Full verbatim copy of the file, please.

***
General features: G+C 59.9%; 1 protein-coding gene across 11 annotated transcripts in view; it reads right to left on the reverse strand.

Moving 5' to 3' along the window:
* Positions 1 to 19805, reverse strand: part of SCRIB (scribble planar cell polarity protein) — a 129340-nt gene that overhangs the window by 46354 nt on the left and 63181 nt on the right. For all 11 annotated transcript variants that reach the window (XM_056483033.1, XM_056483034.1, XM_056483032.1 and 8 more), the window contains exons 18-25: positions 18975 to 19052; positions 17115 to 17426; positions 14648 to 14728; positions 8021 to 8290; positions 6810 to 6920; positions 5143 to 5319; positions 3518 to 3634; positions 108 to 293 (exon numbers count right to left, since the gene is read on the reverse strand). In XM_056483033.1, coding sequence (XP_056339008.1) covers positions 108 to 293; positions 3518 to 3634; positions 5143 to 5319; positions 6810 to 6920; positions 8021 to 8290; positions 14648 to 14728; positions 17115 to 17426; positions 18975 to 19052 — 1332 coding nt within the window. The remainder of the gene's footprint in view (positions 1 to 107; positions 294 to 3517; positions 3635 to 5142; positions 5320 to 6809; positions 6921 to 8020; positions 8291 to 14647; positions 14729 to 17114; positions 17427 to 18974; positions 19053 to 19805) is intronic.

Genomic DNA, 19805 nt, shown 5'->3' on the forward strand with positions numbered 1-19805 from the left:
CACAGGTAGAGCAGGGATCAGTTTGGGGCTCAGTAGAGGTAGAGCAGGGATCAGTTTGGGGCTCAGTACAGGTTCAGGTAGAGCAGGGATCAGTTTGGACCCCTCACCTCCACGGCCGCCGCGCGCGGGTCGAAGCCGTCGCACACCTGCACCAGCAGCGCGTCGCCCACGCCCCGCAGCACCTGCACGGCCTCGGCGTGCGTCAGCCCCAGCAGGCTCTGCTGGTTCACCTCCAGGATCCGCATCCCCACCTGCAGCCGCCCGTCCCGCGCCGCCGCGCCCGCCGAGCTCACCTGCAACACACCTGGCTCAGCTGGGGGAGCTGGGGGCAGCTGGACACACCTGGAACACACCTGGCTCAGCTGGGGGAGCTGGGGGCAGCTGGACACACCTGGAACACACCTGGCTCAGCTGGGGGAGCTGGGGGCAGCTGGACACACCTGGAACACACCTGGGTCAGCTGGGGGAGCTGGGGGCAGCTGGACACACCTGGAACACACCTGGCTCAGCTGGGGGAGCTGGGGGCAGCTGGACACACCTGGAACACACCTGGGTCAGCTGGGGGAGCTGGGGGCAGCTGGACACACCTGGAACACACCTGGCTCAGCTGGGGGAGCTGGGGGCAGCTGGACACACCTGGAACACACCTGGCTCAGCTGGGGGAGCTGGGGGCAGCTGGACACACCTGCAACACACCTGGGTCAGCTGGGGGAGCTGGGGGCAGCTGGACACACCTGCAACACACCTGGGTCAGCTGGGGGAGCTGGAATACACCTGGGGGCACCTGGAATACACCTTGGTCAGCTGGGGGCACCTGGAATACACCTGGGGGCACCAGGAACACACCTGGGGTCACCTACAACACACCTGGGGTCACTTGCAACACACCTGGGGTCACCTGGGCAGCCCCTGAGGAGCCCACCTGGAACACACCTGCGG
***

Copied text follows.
General features: G+C 59.9%; 1 protein-coding gene across 11 annotated transcripts in view; it reads right to left on the reverse strand.

Moving 5' to 3' along the window:
* Positions 1 to 19805, reverse strand: part of SCRIB (scribble planar cell polarity protein) — a 129340-nt gene that overhangs the window by 46354 nt on the left and 63181 nt on the right. For all 11 annotated transcript variants that reach the window (XM_056483033.1, XM_056483034.1, XM_056483032.1 and 8 more), the window contains exons 18-25: positions 18975 to 19052; positions 17115 to 17426; positions 14648 to 14728; positions 8021 to 8290; positions 6810 to 6920; positions 5143 to 5319; positions 3518 to 3634; positions 108 to 293 (exon numbers count right to left, since the gene is read on the reverse strand). In XM_056483033.1, coding sequence (XP_056339008.1) covers positions 108 to 293; positions 3518 to 3634; positions 5143 to 5319; positions 6810 to 6920; positions 8021 to 8290; positions 14648 to 14728; positions 17115 to 17426; positions 18975 to 19052 — 1332 coding nt within the window. The remainder of the gene's footprint in view (positions 1 to 107; positions 294 to 3517; positions 3635 to 5142; positions 5320 to 6809; positions 6921 to 8020; positions 8291 to 14647; positions 14729 to 17114; positions 17427 to 18974; positions 19053 to 19805) is intronic.

Genomic DNA, 19805 nt, shown 5'->3' on the forward strand with positions numbered 1-19805 from the left:
CACAGGTAGAGCAGGGATCAGTTTGGGGCTCAGTAGAGGTAGAGCAGGGATCAGTTTGGGGCTCAGTACAGGTTCAGGTAGAGCAGGGATCAGTTTGGACCCCTCACCTCCACGGCCGCCGCGCGCGGGTCGAAGCCGTCGCACACCTGCACCAGCAGCGCGTCGCCCACGCCCCGCAGCACCTGCACGGCCTCGGCGTGCGTCAGCCCCAGCAGGCTCTGCTGGTTCACCTCCAGGATCCGCATCCCCACCTGCAGCCGCCCGTCCCGCGCCGCCGCGCCCGCCGAGCTCACCTGCAACACACCTGGCTCAGCTGGGGGAGCTGGGGGCAGCTGGACACACCTGGAACACACCTGGCTCAGCTGGGGGAGCTGGGGGCAGCTGGACACACCTGGAACACACCTGGCTCAGCTGGGGGAGCTGGGGGCAGCTGGACACACCTGGAACACACCTGGGTCAGCTGGGGGAGCTGGGGGCAGCTGGACACACCTGGAACACACCTGGCTCAGCTGGGGGAGCTGGGGGCAGCTGGACACACCTGGAACACACCTGGGTCAGCTGGGGGAGCTGGGGGCAGCTGGACACACCTGGAACACACCTGGCTCAGCTGGGGGAGCTGGGGGCAGCTGGACACACCTGGAACACACCTGGCTCAGCTGGGGGAGCTGGGGGCAGCTGGACACACCTGCAACACACCTGGGTCAGCTGGGGGAGCTGGGGGCAGCTGGACACACCTGCAACACACCTGGGTCAGCTGGGGGAGCTGGAATACACCTGGGGGCACCTGGAATACACCTTGGTCAGCTGGGGGCACCTGGAATACACCTGGGGGCACCAGGAACACACCTGGGGTCACCTACAACACACCTGGGGTCACTTGCAACACACCTGGGGTCACCTGGGCAGCCCCTGAGGAGCCCACCTGGAACACACCTGCGG